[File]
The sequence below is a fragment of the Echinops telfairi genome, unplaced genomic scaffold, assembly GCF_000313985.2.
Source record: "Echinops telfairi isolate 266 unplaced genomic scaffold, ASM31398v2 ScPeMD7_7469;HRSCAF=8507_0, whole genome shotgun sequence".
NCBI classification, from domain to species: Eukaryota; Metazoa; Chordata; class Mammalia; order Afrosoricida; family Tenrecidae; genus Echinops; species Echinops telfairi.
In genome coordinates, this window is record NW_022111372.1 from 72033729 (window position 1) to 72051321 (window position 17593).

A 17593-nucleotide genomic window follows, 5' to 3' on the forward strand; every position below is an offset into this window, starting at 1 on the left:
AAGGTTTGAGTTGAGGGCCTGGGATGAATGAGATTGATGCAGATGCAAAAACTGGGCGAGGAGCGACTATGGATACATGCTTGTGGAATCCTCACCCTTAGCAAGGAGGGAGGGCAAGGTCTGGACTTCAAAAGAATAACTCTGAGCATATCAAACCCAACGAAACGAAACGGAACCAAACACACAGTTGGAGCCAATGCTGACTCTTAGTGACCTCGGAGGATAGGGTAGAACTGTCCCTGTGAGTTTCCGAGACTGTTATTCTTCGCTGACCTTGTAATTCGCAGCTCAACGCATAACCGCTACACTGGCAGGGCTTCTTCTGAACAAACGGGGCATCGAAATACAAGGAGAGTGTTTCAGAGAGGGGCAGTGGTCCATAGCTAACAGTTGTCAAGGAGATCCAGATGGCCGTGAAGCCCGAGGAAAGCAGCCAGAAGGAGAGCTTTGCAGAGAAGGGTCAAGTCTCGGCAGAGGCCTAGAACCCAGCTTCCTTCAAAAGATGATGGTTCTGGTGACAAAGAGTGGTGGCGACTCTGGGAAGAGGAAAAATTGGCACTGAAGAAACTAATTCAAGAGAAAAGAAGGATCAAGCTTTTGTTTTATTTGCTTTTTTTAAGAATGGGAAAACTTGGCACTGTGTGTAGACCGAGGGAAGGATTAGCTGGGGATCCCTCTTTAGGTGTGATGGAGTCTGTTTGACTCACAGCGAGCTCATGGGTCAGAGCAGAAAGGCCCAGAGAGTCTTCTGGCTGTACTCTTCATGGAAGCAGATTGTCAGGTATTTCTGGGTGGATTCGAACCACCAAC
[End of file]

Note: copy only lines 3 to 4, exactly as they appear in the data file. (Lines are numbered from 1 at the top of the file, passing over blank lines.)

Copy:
NCBI classification, from domain to species: Eukaryota; Metazoa; Chordata; class Mammalia; order Afrosoricida; family Tenrecidae; genus Echinops; species Echinops telfairi.
In genome coordinates, this window is record NW_022111372.1 from 72033729 (window position 1) to 72051321 (window position 17593).